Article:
|The Northrop 3A|
The Northrop 3A |
In 1935 as aircraft technology was rapidly advancing, the United States Army Air Corps (USAAC) was looking to replace its mainstay fighter, the Boeing P-26 Peashooter. The Peashooter was considered an interim fighter and had been conservative in design with external wing bracing and fixed landing gear. New designs were now being sought after to usher in a completely new era of the American fighter. New concepts included all-metal construction, enclosed cockpits, retractable landing gear, hydraulic systems and more powerful engines. The USAAC called for a competition and designs were submitted by Curtiss, Seversky and Northrop for a fly-off on June 18, 1935.1
Completed in July 1935, Northrop submitted the A3 (XP-948, c/n 44), which was based on the design of the Northrop XFT. It which was a low-wing all-metal semi-monocoque monoplane with fully-retractable main landing gear, an enclosed cockpit and powered by a Pratt & Whitney 700 hp (522 kW), SR-1535-6 Twin Wasp Junior engine, driving a three-blade propeller. It was unarmed but had provisions for the standard armament for the time, which consisted of one .30 caliber and one .50 caliber machine guns in the fuselage.
|Seversky had originally entered SEV-2XD, which was a two-seat, fixed-gear fighter, but after eyeing the Curtiss Model 75 and Northrop 3A, it changed to the single-seat SEV-1XP. Both the Northrop and Curtiss planes had retractable landing gear, which Seversky realized put it at an extreme disadvantage. The switch was allowed, because Seversky’s first entry was badly damaged, after crashing into the sea (perhaps deliberately), on the way to the Wright Field for the competition. This drew protests from Curtiss, but the fly-off was postponed until April 1936.|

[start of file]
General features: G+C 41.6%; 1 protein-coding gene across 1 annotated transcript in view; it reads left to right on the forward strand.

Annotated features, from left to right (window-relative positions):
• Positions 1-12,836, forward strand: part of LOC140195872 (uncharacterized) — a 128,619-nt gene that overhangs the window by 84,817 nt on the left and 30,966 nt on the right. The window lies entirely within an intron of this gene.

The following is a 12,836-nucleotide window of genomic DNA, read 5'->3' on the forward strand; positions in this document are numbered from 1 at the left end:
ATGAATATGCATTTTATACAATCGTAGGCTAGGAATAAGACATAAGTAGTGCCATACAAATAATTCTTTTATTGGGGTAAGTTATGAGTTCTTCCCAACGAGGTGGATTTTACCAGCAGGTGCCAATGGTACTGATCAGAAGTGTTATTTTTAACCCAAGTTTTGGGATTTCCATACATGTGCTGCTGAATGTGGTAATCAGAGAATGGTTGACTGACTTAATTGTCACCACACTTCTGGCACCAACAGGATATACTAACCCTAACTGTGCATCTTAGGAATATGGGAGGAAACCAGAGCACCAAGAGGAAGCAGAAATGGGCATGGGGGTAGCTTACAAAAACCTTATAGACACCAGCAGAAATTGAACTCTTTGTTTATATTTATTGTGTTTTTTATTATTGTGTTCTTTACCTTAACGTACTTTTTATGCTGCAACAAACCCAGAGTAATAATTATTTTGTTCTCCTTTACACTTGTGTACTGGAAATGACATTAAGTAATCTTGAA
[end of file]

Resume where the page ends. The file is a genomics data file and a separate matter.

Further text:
As it turned out, Seversky won the competition, which was developed as the Seversky P-35. The Curtiss plane was powered by a derated version of the 1,050-hp (783-kW)
Pratt & Whitney R-1830-13 Twin Wasp engine for test and evaluation under the designation Y1P-36. Curtiss was awarded a contract for three examples of the Y1P-36, which developed into the Curtiss P-36.2
The Northrop 3A was briefly tested at Wright Field where it was found to be somewhat unstable and prone to spinning and was returned to Northrop for modifications. During tests over the Pacific on July 30, 1935, piloted by First Lieutenant Frank Scare, the airplane failed to return to base. No trace of the aircraft or pilot was ever found. The design of the Model 3A was subsequently sold to Chance Vought Aircraft which was further developed as the V-141.
|Northrop Model 3A|
|Wing span:||34 ft 6 in (10.21 m)|
|Length:||22 ft 3 in (7.78 m)|
|Height:||9 ft 1 in (2.77 m)|
|Operational:||3,900 lb (1,769 kg)|
|Maximum Speed:||270 mph (434 km/h)|
|One 700 hp (592 kW) Pratt & Whitney SR-1535-6 Twin Wasp Junior engine.|
|One .30 caliber and one .50 caliber fuselage mounted machine-guns.|
1. David Mondey. American Aircraft of World War II. New York: Smithmark Publishers, 1996. 213. |
2. Peter M. Bowers. Aircraft In Profile, Volume 4, The Curtiss Model 75. Surrey, England: Profile Publications Ltd., 1970. 4.
© Larry Dwyer. The Aviation History Online Museum.
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Created February 10, 2013. Updated November 20, 2014.